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Entertainment - Date: 19 March 2017
Written by: Tshifhiwa Mukwevho / Viewed: 1338
The culture of reading stories for pleasure and entertainment seems to be dwindling in many communities. Some people argue that books have become too expensive, while others say access to reading material has declined.
However, a 25-year-old woman, Rudzani Thangambi, believes that a culture of reading is only gaining momentum in the country. The proof is the success of her literary initiative, where she writes stories and posts them on Facebook for readers to enjoy at no cost.
She also published a book, Avhatakali, in hard copy in 2015.
Although she mainly self-publishes, Rudzani makes use of experienced editors, proofreaders and quality printers. A resident of Ha-Makhuvha village, near Vuwani, Rudzani noticed her writing talent at a young age. She would write poems and plays and pass them around to friends to read.
“I was a very shy kid,” she said. “As a teenager I'd read anything from newspapers to novels and magazines. My dad used to encourage me to read, in that he'd buy me newspapers and magazines regularly." It is that love of books and reading which has so far served as a foundation for her writing tools: vocabulary, plot devising and story structuring. She writes both in Tshivenda and English, but it seems she is more at ease when writing in Tshivenda.
“I am a proud Muvenda and I've proven that not only in my writing, but in supporting our Tshivenda music as well,” she said. “I love to read and after realising that most of the books that people are publishing today are in English, I saw a gap that needed to be filled. I felt that maybe I should take a stand to write in Tshivenda and then many more people would start doing the same.”
In 2015 she published Avhatakali, and it was well received. “What was even more humbling was when I was approached by a number of young people who were interested in writing books in Tshivenda. There are few that I am working with on a project that I can't disclose yet.”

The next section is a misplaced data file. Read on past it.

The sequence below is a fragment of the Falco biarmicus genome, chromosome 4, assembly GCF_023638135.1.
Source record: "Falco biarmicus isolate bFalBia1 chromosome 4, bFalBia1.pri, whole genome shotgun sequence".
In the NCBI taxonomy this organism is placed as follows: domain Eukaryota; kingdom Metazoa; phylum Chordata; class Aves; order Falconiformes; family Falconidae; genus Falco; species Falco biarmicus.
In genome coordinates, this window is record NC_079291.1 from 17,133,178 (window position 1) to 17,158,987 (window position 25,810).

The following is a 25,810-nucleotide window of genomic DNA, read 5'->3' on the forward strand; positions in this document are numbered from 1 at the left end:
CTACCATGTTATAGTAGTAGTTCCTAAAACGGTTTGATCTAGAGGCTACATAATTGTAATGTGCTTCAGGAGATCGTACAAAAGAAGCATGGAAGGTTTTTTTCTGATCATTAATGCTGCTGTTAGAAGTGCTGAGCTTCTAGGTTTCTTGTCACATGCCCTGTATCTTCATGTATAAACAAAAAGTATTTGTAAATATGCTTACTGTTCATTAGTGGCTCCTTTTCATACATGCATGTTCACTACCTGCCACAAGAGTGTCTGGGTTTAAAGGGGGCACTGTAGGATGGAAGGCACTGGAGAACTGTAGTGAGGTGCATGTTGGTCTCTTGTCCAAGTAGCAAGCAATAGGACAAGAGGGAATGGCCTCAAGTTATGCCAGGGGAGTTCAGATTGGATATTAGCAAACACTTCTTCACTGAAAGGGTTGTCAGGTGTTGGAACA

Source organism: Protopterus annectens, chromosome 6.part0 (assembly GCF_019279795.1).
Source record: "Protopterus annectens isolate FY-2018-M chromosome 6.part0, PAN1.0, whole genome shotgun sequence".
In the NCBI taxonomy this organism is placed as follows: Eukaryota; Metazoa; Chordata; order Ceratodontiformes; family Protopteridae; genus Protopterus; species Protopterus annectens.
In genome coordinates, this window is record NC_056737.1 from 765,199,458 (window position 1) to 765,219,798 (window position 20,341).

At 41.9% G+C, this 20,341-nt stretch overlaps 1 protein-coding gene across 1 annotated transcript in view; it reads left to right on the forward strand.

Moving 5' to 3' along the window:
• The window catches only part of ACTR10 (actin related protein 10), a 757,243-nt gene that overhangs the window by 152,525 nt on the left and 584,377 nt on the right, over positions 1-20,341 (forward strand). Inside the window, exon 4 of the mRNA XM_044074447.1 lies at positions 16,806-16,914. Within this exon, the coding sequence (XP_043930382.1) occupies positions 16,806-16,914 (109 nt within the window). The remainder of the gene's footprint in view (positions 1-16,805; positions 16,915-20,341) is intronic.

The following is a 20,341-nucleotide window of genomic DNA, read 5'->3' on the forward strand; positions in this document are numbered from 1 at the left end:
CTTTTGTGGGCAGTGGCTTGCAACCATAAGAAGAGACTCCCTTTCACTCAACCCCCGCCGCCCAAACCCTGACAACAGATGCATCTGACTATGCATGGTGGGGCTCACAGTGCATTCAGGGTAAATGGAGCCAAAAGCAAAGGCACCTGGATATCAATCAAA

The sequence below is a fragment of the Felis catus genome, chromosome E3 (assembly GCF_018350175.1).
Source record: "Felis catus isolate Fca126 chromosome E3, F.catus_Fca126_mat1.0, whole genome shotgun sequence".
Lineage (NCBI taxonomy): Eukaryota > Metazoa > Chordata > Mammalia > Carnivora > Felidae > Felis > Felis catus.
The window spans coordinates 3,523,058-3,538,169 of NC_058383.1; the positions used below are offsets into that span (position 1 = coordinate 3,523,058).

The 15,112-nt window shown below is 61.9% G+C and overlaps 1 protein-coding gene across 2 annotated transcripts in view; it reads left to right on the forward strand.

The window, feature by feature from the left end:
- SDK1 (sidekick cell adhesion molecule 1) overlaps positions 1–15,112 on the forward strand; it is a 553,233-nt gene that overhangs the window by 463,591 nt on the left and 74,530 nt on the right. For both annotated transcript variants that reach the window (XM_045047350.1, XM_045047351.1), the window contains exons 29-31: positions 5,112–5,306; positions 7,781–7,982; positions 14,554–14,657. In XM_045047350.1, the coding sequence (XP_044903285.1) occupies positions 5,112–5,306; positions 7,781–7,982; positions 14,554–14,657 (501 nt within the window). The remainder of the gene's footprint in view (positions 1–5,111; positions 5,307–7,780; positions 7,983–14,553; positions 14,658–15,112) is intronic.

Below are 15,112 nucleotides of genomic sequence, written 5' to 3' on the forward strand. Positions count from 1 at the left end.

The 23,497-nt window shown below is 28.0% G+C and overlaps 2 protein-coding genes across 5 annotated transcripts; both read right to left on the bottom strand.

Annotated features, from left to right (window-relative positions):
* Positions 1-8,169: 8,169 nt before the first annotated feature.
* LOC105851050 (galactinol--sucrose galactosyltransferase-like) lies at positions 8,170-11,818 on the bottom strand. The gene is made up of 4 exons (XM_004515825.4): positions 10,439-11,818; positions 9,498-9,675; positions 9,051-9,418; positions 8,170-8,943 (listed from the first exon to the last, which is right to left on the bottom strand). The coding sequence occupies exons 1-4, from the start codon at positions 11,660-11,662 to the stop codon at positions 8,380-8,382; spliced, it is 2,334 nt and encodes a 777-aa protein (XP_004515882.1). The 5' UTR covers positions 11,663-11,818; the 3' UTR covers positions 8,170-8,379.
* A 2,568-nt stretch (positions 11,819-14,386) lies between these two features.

Her Facebook stories are riveting. She started her literary page after reading a favourite Facebook page, called Amacherrie Ase Kasi. “I began to hear my writing self talking to me,” she stated. “The plot of Amacherie Ase Kasi was intriguing and gripping. I loved how the writer told that story. So I decided to create a page too and started writing inserts which I posted daily on Facebook. That’s how Rudzani the writer was born.”
The story that catapulted her to fame was Tshitori tsha vhutshilo hanga, which she published daily on an eponymous Facebook page. Her current Facebook page, The untold – I was his mistress, has around 40 000 likes. She delights in sharing stories with the readers, even though she does not get paid for her efforts.
“I have learned that not everything is about money and making income,” said the environmental science graduate and mother of a four-year-old daughter, Rokunda Munyai.
“I get pretty excited when I see the kind of people reading my stories. I am talking about people old enough to be my mom, young teenage boys and girls who don’t usually read paperbacks.I have created a platform for people to exercise their reading skills, seeing that we have fewer people who want to read these days. So I don’t feel like it’s a waste for me to write because I have received massive feedback from different people whose lives I had touched through my stories. So I think that’s worth more than cash to me.”
Tshifhiwa Given Mukwevho was born in 1984 in Madombidzha village, not far from Louis Trichardt in the Limpopo Province. After submitting articles for roughly a year for Limpopo Mirror's youth supplement, Makoya, he started writing for the main newspaper. He is a prolific writer who published his first book, titled A Traumatic Revenge in 2011. It focusses on life on the street and how to survive amidst poverty. His second book titled The Violent Gestures of Life was published in 2014.
entertainment, literature, rudzani thangambi